Home Sweet Home Alone is an awful Disney+ release

Home Sweet Home Alone is a direct sequel to the Home Alone franchise. Devin Ratray reprises his role as Buzz McAllister from the original films.

Photo Credit: Photo via Disney+ under Creative Commons License

Home Sweet Home Alone is a direct sequel to the Home Alone franchise. Devin Ratray reprises his role as Buzz McAllister from the original films.

By: Joseph Sanfilippo, Managing Editor of Entertainment and Media

Home Alone is a timeless Christmas classic. Kevin McAllister is universally known as the mischievous child who had to defend himself twice from two dimwitted plumbers. Disney acquired 20th Century Fox on March 20, 2019. Fans were worried Disney would ruin some of our beloved franchises like Home Alone. Unfortunately, our nightmare came true.

On August 6, 2019, Bob Iger (former CEO) announced that a new film in the Home Alone franchise was coming to Disney+. In December of that year, Archie Yates was announced as the movie’s equivalent of McAllister. The film follows a new quick-witted child named Max. His family is heading to Tokyo for a Christmas trip. His family ends up forgetting him, but Max must deal with more chaos as two neighbors believe he stole an antique from them.

Feel like I’ve seen this before

Where do I begin with this? Home Sweet Home Alone suffers from odd pacing, weak dialogue, and unmemorable characters. I honestly felt this was made as a way to Disney market they bought Fox. Home Sweet Home Alone doesn’t capture what was great about the original. The creative team doesn’t even manage to develop Max as a memorable character. It’s so infuriating because he seems like a carbon copy of Kevin.

Home Alone was great because of its entertainment value. Home Sweet Home Alone lacks a unique screenplay

Burglars to married couple

Ellie Kemper and Rob Delaney star as Max’s two neighbors. Both characters are awfully bland with little to offer. I respect the filmmaker’s perspective on making the burglars a married couple, but that’s the only creative aspect of this film.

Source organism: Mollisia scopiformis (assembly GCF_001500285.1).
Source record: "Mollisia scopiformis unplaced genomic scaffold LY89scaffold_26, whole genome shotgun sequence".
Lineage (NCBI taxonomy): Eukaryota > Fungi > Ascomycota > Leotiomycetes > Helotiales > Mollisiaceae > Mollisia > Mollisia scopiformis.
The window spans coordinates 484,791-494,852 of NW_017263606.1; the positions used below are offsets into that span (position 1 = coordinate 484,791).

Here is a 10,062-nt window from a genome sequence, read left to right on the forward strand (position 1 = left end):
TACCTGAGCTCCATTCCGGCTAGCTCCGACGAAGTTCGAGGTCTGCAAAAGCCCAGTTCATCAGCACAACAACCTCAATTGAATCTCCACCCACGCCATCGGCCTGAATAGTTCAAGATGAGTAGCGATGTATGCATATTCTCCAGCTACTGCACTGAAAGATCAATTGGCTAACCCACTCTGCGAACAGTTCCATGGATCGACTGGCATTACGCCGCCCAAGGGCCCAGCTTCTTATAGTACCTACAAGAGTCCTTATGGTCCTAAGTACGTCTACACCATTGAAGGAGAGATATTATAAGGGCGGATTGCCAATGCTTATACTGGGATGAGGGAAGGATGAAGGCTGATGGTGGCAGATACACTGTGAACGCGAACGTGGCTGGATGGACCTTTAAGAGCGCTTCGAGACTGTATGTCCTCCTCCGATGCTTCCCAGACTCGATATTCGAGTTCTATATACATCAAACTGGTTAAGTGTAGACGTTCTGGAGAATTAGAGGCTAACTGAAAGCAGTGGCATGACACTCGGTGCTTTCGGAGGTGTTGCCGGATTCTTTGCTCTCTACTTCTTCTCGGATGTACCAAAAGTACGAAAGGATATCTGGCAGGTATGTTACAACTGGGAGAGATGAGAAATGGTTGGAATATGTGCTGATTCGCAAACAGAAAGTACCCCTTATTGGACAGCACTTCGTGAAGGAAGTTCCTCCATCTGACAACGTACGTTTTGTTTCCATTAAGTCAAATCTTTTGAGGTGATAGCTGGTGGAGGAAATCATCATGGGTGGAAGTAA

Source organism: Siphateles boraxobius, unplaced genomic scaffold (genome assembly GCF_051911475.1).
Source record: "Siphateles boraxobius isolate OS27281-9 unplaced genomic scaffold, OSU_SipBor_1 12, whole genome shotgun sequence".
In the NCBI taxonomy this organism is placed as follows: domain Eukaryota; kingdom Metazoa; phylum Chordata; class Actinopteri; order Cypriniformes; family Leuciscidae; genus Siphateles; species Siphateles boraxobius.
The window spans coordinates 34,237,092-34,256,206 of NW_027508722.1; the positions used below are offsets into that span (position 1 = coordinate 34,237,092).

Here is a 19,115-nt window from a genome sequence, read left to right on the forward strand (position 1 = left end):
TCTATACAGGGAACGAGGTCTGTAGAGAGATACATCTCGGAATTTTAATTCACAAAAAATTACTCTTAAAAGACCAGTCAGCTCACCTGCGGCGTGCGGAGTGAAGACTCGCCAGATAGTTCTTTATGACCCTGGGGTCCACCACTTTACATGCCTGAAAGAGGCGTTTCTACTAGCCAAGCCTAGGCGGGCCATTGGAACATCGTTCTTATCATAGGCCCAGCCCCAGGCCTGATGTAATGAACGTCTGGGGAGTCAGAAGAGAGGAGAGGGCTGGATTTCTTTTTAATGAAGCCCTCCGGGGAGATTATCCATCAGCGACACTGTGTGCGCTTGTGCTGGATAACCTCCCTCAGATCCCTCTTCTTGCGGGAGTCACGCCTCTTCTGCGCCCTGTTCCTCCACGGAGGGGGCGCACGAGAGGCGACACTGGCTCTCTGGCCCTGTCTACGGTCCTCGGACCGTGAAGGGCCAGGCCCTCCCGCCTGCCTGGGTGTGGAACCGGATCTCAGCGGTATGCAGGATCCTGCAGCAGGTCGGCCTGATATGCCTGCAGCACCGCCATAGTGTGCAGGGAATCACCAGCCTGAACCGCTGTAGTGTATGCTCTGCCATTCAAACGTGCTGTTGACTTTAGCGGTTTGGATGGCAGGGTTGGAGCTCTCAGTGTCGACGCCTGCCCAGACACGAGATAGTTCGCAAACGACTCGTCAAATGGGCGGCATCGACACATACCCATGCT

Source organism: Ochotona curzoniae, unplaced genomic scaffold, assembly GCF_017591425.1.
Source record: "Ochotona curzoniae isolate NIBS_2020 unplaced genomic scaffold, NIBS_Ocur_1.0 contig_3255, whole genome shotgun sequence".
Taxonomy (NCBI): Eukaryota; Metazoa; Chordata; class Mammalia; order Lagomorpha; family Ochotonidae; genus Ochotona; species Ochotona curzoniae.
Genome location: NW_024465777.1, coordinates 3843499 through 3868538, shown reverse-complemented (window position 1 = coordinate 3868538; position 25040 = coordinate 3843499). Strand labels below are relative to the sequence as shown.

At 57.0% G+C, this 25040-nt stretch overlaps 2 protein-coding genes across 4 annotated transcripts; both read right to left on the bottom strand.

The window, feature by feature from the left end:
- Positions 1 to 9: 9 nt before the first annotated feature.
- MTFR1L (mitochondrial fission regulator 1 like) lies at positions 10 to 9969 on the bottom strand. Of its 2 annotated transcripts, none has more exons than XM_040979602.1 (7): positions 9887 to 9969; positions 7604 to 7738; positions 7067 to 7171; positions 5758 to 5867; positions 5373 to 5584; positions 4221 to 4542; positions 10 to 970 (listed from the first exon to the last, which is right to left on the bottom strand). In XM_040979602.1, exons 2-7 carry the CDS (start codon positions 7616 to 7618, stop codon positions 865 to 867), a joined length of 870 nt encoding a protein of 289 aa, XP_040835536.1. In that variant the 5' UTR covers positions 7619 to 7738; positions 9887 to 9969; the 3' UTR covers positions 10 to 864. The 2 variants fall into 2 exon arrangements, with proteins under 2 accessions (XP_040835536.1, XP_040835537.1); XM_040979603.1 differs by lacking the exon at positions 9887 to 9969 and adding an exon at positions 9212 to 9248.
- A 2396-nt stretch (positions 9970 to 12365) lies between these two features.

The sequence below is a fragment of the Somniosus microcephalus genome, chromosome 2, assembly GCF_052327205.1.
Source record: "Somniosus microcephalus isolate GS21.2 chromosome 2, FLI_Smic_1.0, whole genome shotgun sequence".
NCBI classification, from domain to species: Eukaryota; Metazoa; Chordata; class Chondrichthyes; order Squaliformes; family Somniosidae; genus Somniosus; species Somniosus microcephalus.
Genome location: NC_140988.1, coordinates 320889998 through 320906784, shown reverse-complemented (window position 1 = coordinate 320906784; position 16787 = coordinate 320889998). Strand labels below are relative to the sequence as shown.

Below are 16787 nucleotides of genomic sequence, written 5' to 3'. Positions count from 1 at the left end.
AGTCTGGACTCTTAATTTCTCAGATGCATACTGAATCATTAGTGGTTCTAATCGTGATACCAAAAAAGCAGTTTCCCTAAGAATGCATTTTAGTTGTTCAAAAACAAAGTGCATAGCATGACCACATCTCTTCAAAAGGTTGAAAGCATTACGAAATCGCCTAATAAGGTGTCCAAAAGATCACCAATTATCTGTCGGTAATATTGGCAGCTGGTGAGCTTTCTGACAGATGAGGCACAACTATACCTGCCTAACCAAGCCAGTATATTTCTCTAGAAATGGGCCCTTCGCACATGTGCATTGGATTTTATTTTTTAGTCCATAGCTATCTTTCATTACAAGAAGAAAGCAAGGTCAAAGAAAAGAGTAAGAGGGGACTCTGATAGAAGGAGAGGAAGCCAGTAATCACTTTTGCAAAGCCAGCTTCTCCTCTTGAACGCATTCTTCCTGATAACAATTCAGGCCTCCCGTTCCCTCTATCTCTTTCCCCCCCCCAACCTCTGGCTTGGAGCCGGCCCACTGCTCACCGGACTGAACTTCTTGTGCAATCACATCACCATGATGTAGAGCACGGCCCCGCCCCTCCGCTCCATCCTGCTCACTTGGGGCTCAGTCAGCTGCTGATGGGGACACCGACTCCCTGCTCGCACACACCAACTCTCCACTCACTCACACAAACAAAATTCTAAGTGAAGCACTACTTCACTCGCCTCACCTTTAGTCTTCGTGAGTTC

In the original, it was easy to sympathize with young Kevin because the “Wet Bandit Burglars” were trying to rob his home. Obviously the audience wouldn’t sympathize with criminals. In this case, the “bad guys” are a married couple who can’t afford their home any longer because the husband has lost his job. It is challenging to truly view them as the “bad guys” when they are hard on their luck and feel they have been robbed.

Lack of creativity and humor

Even the traps weren’t creative enough. I feel like we’ve seen traps similar to the original film.

In addition to the creativity, the character interactions were awkward. Some of the minor characters spurred out really corny jokes or just blatantly bizarre lines that didn’t incorporate the tone of the scene.

Criticizing the acting

Although Max was a flawed character, I liked Archie Yates’ performance. I felt like he was able to capture the charisma of the Kevin McAllister archetype. Other than that, the other actors did not stick with me.

It can be a daunting task to remake a classic. People will always make comparisons. But in this instance, it is like comparing a mansion and a tool shed. This reboot is a failure. It’s one thing to make a family movie, but I didn’t see any real effort in the film. Forget the fact that this movie is missing the Christmas spirit as well. 

I’d definitely recommend watching the original for Christmas. As Variety Critic Courtney Howard stated, “Mean-spirited, downright sloppy and awkwardly unfunny, this rote feature reboot lacks holiday cheer.”